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David Welna

David Welna is NPR's national security correspondent.

Having previously covered Congress over a 13-year period starting in 2001, Welna reported extensively on matters related to national security. He covered the debates on Capitol Hill over authorizing the use of military force prior to the wars in Afghanistan and Iraq, as well as the expansion of government surveillance practices arising from Congress' approval of the USA Patriot Act. Welna also reported on congressional probes into the use of torture by U.S. officials interrogating terrorism suspects. He also traveled with Defense Secretary Chuck Hagel to Afghanistan on the Pentagon chief's first overseas trip in that post.

In mid-1998, after 15 years of reporting from abroad for NPR, Welna joined NPR's Chicago bureau. During that posting, he reported on a wide range of issues: changes in Midwestern agriculture that threaten the survival of small farms, the personal impact of foreign conflicts and economic crises in the heartland, and efforts to improve public education. His background in Latin America informed his coverage of the saga of Elian Gonzalez both in Miami and Cuba.

Welna first filed stories for NPR as a freelancer in 1982, based in Buenos Aires. From there, and subsequently from Rio de Janeiro, he covered events throughout South America. In 1995, Welna became the chief of NPR's Mexico bureau.

Additionally, he has reported for the Canadian Broadcasting Corporation, The Financial Times, and The Times of London. Welna's photography has appeared in Esquire, The New York Times, The Paris Review, and The Philadelphia Inquirer.

Covering a wide range of stories in Latin America, Welna chronicled the wrenching 1985 trial of Argentina's former military leaders who presided over the disappearance of tens of thousands of suspected dissidents. In Brazil, he visited a town in Sao Paulo state called Americana where former slaveholders from America relocated after the Civil War. Welna covered the 1992 United Nations Earth Summit in Rio de Janeiro, the deforestation of the Amazon rainforest, the mass exodus of Cubans who fled the island on rafts in 1994, the Zapatista uprising in Chiapas, Mexico, and the U.S. intervention in Haiti to restore Jean Bertrand Aristide to Haiti's presidency.

Welna was honored with the 2011 Everett McKinley Dirksen Award for Distinguished Reporting of Congress, given by the National Press Foundation. In 1995, he was awarded an Overseas Press Club award for his coverage of Haiti. During that same year he was chosen by the Latin American Studies Association to receive their annual award for distinguished coverage of Latin America. Welna was awarded a 1997 Nieman Fellowship at Harvard University. In 2002, Welna was elected by his colleagues to a two-year term as a member of the Executive Committee of the Congressional Radio-Television Correspondents' Galleries.

A native of Minnesota, Welna graduated magna cum laude from Carleton College in Northfield, MN, with a Bachelor of Arts degree and distinction in Latin American Studies. He was subsequently a Thomas J. Watson Foundation fellow. He speaks fluent Spanish, French, and Portuguese.

Former national security adviser Mike Flynn has said he'd testify to congressional committees investigating Russian election meddling in exchange for immunity from prosecution. President Trump encouraged him to try to make such a deal to protect himself from what Trump called a "witch hunt."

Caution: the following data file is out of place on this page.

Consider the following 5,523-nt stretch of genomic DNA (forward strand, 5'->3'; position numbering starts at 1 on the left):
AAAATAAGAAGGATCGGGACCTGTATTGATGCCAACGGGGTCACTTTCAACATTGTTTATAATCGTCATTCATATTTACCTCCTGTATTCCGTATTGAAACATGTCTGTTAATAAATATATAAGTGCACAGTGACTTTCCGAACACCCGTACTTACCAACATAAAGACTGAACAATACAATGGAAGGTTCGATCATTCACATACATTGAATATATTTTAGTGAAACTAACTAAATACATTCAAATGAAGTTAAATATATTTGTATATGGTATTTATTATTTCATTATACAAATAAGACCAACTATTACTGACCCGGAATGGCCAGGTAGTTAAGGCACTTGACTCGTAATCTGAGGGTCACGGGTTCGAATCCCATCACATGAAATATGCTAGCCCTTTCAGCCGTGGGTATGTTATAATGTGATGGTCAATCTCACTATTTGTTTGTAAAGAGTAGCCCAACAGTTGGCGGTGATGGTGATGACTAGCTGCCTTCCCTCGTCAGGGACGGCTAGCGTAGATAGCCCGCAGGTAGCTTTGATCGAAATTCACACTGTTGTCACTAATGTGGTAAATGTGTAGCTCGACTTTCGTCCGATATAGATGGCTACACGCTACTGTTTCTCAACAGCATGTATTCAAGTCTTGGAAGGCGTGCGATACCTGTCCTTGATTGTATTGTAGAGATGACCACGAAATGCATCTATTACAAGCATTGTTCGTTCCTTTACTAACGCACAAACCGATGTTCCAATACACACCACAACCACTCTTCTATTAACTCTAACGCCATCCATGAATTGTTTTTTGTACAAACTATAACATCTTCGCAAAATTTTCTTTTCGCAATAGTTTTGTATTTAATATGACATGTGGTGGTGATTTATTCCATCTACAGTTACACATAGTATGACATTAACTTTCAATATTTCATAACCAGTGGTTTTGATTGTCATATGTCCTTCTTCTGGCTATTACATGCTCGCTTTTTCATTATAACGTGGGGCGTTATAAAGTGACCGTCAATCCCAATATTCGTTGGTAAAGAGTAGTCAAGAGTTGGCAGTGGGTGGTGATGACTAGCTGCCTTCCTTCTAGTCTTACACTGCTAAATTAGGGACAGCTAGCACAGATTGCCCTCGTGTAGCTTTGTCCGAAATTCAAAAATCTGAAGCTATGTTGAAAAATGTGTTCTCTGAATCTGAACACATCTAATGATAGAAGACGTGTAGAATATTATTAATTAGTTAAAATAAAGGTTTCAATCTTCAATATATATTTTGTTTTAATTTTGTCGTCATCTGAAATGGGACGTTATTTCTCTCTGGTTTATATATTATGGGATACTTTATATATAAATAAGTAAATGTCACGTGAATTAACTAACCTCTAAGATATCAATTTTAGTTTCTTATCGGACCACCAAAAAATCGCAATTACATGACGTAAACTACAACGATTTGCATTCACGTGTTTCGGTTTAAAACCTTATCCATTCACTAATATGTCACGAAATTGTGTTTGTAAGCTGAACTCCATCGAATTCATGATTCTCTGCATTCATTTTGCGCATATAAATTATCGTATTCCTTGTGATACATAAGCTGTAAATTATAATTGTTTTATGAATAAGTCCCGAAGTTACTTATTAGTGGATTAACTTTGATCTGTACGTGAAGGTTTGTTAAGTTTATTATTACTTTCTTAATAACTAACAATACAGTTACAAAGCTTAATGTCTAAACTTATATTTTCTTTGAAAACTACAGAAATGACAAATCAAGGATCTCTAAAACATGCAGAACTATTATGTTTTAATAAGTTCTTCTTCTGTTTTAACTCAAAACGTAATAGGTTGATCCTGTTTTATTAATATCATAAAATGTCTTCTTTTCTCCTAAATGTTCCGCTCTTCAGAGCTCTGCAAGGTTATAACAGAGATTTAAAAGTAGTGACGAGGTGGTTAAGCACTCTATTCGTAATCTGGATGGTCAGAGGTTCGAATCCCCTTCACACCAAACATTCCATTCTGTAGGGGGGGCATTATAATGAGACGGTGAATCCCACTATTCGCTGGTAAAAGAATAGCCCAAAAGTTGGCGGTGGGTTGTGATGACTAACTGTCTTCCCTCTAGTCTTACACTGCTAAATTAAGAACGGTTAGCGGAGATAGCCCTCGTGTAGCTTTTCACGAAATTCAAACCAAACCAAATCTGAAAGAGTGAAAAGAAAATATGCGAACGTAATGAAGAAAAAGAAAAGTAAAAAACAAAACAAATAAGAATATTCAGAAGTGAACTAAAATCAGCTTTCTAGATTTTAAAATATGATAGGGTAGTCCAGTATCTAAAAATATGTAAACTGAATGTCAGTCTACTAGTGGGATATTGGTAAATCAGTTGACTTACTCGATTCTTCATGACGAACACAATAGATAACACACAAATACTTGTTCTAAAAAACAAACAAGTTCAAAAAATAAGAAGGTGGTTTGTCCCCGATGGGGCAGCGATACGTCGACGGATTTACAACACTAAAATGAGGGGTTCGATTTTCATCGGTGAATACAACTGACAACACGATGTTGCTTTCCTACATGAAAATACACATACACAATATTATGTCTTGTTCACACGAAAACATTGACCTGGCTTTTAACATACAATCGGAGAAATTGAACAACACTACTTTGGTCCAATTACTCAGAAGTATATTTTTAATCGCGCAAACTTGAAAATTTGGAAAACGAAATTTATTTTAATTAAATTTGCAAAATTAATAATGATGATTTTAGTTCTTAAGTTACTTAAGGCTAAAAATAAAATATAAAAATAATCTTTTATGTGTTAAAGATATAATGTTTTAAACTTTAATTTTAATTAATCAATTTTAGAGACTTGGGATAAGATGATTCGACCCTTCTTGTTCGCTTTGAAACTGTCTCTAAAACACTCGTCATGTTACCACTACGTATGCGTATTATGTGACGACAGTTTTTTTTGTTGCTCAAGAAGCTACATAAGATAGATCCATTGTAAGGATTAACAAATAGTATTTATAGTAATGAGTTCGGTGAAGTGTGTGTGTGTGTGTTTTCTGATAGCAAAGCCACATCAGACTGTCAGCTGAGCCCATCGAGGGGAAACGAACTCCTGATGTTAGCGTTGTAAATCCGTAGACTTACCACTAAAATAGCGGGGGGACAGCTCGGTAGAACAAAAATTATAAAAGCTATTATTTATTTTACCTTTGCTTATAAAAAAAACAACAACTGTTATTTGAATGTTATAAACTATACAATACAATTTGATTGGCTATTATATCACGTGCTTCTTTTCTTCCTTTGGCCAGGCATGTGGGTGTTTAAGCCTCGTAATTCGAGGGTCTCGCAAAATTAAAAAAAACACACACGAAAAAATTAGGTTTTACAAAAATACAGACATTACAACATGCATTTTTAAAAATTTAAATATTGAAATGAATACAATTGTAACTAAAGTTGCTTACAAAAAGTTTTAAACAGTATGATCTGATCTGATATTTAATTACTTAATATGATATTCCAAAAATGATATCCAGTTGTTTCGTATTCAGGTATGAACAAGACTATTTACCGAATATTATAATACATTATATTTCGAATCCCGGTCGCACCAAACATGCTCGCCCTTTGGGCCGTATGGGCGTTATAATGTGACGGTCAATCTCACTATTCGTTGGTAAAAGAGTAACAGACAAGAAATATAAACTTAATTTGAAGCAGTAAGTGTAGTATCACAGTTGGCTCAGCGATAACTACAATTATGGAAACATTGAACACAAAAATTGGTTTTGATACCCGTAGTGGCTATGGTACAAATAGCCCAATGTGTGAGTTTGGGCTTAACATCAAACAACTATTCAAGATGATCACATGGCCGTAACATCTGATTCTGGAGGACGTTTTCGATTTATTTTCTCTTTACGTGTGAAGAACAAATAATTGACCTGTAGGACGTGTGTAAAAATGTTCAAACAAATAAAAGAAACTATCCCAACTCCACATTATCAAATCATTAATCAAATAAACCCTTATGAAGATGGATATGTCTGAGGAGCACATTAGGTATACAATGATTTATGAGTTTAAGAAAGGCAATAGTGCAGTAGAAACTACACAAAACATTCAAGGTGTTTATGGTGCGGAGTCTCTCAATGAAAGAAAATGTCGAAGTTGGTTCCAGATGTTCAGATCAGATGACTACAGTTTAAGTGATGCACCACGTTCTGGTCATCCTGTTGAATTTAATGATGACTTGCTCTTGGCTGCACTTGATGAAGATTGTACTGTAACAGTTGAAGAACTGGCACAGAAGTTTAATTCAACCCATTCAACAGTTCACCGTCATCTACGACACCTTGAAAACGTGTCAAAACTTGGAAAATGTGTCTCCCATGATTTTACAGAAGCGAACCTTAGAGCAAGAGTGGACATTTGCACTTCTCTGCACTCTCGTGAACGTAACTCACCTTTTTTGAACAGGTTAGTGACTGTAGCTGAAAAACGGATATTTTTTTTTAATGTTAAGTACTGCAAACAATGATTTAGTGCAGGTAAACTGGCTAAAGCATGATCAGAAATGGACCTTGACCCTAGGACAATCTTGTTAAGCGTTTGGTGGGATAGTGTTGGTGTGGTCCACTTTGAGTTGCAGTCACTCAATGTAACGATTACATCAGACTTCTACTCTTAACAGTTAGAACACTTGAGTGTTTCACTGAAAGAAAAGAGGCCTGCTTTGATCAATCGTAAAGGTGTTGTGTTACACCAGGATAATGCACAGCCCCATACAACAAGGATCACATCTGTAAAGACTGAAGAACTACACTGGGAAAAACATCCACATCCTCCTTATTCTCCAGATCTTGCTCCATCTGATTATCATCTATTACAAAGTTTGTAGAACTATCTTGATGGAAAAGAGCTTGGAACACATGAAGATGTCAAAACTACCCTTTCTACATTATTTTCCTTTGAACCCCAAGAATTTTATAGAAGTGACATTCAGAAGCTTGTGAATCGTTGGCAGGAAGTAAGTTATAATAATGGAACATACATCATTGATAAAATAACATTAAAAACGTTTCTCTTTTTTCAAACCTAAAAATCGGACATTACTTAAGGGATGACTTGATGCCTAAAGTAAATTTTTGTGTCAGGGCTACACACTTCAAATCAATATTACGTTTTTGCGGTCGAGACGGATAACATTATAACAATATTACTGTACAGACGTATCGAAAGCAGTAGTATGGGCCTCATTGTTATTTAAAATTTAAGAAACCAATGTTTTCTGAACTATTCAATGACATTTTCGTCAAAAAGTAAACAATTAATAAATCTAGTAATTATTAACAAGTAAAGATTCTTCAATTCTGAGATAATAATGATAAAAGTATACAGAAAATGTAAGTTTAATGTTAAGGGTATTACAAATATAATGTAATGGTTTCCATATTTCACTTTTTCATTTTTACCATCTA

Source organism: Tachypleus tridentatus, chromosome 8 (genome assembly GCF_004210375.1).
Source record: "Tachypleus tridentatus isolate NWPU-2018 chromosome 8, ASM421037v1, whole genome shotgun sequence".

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Center stage on Capitol Hill today - Russian election mischief, intelligence leaks and President Trump's explosive accusations against his predecessor. In a marathon hearing, the House Intelligence Committee held its first public airing of these issues.

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Russia has deployed new nuclear missiles and violated the "spirit and intent" of a landmark Cold War arms-reduction treaty, a top Pentagon commander says.

Now President Trump and leaders in Washington must decide what to do about it.

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President Trump's counterterrorism adviser is under fire from his peers — and Sebastian Gorka is hitting back.

Just ask Michael Smith. He's a counterterrorism expert in Charleston, S.C., who specializes in online recruiting efforts and who has advised members of Congress on terrorism-related issues.

Smith says that at about 7 p.m. Tuesday, he received a call on his smartphone from a private number in Falls Church, Va. It was Gorka — not calling from a government line at his office at the White House.

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If President Trump wants to keep his promise to send new detainees to the detention center at Guantanamo Bay, there's plenty of room.

"We haven't received any orders to take additional detainees in," says Navy Capt. John Filostrat. "But if given the order, we could go ahead and comply."

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The U.S. carried out airstrikes in Libya late last night. The Pentagon said it destroyed two camps of Islamic State fighters, part of a continued effort to halt the spread of the militant group. NPR's David Welna reports.

Among the many things President Obama will be handing off to his successor this week: stubborn wars in three separate countries.

Obama came to office eight years ago vowing to end U.S. military interventions in Iraq and Afghanistan. Yet President-elect Trump stands to inherit the nation's longest war ever in Afghanistan, as well as renewed fighting in Iraq that has spread to Syria.

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